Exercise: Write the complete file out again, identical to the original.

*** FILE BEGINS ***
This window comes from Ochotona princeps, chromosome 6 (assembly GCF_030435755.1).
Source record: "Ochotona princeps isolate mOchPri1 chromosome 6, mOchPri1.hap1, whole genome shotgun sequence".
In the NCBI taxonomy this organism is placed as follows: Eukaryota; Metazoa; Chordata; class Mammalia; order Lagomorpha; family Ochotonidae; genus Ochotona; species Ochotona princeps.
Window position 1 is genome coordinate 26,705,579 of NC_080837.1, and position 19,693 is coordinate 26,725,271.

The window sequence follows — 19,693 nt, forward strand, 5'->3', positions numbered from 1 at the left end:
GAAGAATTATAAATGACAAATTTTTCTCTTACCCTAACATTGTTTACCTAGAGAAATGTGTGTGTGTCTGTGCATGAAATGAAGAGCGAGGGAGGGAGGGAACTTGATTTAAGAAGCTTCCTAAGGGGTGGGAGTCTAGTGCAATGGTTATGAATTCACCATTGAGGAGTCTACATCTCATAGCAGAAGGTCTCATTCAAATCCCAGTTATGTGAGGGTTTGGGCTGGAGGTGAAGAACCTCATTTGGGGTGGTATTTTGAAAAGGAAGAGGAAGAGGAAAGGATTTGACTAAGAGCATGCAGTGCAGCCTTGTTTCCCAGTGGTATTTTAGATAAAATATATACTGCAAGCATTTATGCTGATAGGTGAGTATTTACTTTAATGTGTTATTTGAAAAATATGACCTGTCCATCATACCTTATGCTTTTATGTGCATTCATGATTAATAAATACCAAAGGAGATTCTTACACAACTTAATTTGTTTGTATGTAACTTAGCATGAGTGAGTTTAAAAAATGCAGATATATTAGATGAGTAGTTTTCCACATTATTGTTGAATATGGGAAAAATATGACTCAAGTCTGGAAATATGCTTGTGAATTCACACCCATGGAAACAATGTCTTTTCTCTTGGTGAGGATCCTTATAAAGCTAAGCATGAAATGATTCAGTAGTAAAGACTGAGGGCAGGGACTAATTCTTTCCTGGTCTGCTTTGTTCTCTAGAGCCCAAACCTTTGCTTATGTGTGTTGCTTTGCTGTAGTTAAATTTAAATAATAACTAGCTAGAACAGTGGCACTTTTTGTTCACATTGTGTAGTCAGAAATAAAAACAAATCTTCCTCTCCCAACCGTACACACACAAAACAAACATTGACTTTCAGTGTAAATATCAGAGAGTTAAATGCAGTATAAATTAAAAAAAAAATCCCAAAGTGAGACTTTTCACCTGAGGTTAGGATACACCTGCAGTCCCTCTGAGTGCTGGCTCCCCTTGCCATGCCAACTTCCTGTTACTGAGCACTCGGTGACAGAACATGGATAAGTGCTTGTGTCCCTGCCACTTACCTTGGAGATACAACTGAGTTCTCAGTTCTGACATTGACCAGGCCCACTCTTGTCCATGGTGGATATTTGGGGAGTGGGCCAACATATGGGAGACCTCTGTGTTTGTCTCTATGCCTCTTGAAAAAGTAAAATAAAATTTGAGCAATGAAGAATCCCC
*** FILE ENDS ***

This window comes from Ochotona princeps, chromosome 6 (assembly GCF_030435755.1).
Source record: "Ochotona princeps isolate mOchPri1 chromosome 6, mOchPri1.hap1, whole genome shotgun sequence".
In the NCBI taxonomy this organism is placed as follows: Eukaryota; Metazoa; Chordata; class Mammalia; order Lagomorpha; family Ochotonidae; genus Ochotona; species Ochotona princeps.
Window position 1 is genome coordinate 26,705,579 of NC_080837.1, and position 19,693 is coordinate 26,725,271.

The window sequence follows — 19,693 nt, forward strand, 5'->3', positions numbered from 1 at the left end:
GAAGAATTATAAATGACAAATTTTTCTCTTACCCTAACATTGTTTACCTAGAGAAATGTGTGTGTGTCTGTGCATGAAATGAAGAGCGAGGGAGGGAGGGAACTTGATTTAAGAAGCTTCCTAAGGGGTGGGAGTCTAGTGCAATGGTTATGAATTCACCATTGAGGAGTCTACATCTCATAGCAGAAGGTCTCATTCAAATCCCAGTTATGTGAGGGTTTGGGCTGGAGGTGAAGAACCTCATTTGGGGTGGTATTTTGAAAAGGAAGAGGAAGAGGAAAGGATTTGACTAAGAGCATGCAGTGCAGCCTTGTTTCCCAGTGGTATTTTAGATAAAATATATACTGCAAGCATTTATGCTGATAGGTGAGTATTTACTTTAATGTGTTATTTGAAAAATATGACCTGTCCATCATACCTTATGCTTTTATGTGCATTCATGATTAATAAATACCAAAGGAGATTCTTACACAACTTAATTTGTTTGTATGTAACTTAGCATGAGTGAGTTTAAAAAATGCAGATATATTAGATGAGTAGTTTTCCACATTATTGTTGAATATGGGAAAAATATGACTCAAGTCTGGAAATATGCTTGTGAATTCACACCCATGGAAACAATGTCTTTTCTCTTGGTGAGGATCCTTATAAAGCTAAGCATGAAATGATTCAGTAGTAAAGACTGAGGGCAGGGACTAATTCTTTCCTGGTCTGCTTTGTTCTCTAGAGCCCAAACCTTTGCTTATGTGTGTTGCTTTGCTGTAGTTAAATTTAAATAATAACTAGCTAGAACAGTGGCACTTTTTGTTCACATTGTGTAGTCAGAAATAAAAACAAATCTTCCTCTCCCAACCGTACACACACAAAACAAACATTGACTTTCAGTGTAAATATCAGAGAGTTAAATGCAGTATAAATTAAAAAAAAAATCCCAAAGTGAGACTTTTCACCTGAGGTTAGGATACACCTGCAGTCCCTCTGAGTGCTGGCTCCCCTTGCCATGCCAACTTCCTGTTACTGAGCACTCGGTGACAGAACATGGATAAGTGCTTGTGTCCCTGCCACTTACCTTGGAGATACAACTGAGTTCTCAGTTCTGACATTGACCAGGCCCACTCTTGTCCATGGTGGATATTTGGGGAGTGGGCCAACATATGGGAGACCTCTGTGTTTGTCTCTATGCCTCTTGAAAAAGTAAAATAAAATTTGAGCAATGAAGAATCCCC